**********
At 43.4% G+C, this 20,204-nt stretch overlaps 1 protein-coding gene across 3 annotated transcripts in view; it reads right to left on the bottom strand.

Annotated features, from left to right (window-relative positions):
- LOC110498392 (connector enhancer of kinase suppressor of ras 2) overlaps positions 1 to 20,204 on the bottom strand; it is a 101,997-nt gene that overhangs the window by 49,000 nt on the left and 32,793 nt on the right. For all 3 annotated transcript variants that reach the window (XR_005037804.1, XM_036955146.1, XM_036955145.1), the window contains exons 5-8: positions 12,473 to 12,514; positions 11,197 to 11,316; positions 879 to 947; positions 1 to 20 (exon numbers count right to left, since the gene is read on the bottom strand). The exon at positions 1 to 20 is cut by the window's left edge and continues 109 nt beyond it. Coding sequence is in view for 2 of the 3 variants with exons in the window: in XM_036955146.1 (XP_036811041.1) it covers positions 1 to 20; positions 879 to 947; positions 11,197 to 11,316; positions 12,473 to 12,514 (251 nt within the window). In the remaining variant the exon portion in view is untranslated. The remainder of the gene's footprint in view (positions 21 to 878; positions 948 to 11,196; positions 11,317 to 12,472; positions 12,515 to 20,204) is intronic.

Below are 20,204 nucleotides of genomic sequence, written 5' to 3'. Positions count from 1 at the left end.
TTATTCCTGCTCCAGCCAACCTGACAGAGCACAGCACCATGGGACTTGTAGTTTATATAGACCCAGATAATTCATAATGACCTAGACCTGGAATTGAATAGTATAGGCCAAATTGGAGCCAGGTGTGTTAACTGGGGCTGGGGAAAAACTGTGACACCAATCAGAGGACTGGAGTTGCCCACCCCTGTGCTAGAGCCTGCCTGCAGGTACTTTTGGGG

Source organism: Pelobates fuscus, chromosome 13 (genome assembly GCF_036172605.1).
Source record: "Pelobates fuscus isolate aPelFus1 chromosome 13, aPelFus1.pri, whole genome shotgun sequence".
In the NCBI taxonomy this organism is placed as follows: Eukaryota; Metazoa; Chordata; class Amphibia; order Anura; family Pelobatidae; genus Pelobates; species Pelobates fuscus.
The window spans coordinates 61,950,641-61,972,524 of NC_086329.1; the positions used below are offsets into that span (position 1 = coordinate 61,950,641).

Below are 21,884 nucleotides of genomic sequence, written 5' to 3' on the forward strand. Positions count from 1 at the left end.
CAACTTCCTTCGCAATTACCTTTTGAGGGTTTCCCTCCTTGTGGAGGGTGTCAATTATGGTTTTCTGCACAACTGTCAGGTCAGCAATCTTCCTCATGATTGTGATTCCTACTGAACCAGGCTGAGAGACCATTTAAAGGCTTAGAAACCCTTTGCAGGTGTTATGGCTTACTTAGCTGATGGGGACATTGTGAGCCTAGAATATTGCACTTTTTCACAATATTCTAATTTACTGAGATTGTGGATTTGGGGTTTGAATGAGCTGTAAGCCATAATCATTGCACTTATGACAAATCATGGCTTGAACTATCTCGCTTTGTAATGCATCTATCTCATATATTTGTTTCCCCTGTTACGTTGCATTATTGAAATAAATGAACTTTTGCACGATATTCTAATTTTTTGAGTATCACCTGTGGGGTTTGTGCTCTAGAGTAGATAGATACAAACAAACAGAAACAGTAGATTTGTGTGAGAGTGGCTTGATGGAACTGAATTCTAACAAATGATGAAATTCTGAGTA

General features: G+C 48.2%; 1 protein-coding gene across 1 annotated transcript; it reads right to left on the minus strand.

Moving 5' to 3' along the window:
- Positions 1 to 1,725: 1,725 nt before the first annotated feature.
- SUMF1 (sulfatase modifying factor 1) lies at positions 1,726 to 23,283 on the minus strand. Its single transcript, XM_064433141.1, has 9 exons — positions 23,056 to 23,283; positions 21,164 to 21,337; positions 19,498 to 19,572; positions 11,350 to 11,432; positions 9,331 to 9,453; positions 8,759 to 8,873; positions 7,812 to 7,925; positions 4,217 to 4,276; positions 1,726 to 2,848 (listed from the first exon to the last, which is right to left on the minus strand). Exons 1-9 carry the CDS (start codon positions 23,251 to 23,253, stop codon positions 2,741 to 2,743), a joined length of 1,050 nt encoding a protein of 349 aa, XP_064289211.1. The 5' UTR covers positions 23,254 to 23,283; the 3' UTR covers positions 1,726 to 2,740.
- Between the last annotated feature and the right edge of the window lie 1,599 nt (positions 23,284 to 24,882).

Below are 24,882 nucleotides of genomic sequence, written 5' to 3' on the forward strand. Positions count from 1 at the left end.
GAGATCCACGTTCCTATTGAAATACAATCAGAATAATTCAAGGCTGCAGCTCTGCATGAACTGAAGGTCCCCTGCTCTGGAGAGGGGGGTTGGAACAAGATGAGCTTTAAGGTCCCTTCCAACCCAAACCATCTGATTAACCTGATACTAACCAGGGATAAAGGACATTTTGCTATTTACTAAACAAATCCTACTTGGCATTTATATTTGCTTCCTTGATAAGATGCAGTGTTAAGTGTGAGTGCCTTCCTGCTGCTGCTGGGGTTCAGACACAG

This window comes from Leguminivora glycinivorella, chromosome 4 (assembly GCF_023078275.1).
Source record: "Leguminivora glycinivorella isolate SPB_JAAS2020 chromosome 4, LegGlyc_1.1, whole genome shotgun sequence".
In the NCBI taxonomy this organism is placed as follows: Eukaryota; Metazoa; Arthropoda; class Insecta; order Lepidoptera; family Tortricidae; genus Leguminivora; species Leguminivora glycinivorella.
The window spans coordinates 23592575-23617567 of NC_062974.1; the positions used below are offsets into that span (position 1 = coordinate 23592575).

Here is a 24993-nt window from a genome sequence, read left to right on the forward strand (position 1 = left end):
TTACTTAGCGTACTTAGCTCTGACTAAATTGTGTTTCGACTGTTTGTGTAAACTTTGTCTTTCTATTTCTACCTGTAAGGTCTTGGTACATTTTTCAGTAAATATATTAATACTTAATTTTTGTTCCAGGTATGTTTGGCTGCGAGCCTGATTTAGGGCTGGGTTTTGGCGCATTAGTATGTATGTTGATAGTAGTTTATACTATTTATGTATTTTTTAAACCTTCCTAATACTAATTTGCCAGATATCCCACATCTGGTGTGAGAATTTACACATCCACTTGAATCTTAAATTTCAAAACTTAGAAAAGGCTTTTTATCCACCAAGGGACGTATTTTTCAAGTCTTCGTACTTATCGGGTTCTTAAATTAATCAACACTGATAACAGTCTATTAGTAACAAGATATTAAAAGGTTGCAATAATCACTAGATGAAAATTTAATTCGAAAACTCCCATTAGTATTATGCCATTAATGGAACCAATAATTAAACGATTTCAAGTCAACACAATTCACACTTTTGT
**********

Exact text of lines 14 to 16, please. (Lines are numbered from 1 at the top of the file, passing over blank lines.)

- Positions 1 to 1,725: 1,725 nt before the first annotated feature.
- SUMF1 (sulfatase modifying factor 1) lies at positions 1,726 to 23,283 on the minus strand. Its single transcript, XM_064433141.1, has 9 exons — positions 23,056 to 23,283; positions 21,164 to 21,337; positions 19,498 to 19,572; positions 11,350 to 11,432; positions 9,331 to 9,453; positions 8,759 to 8,873; positions 7,812 to 7,925; positions 4,217 to 4,276; positions 1,726 to 2,848 (listed from the first exon to the last, which is right to left on the minus strand). Exons 1-9 carry the CDS (start codon positions 23,251 to 23,253, stop codon positions 2,741 to 2,743), a joined length of 1,050 nt encoding a protein of 349 aa, XP_064289211.1. The 5' UTR covers positions 23,254 to 23,283; the 3' UTR covers positions 1,726 to 2,740.
- Between the last annotated feature and the right edge of the window lie 1,599 nt (positions 23,284 to 24,882).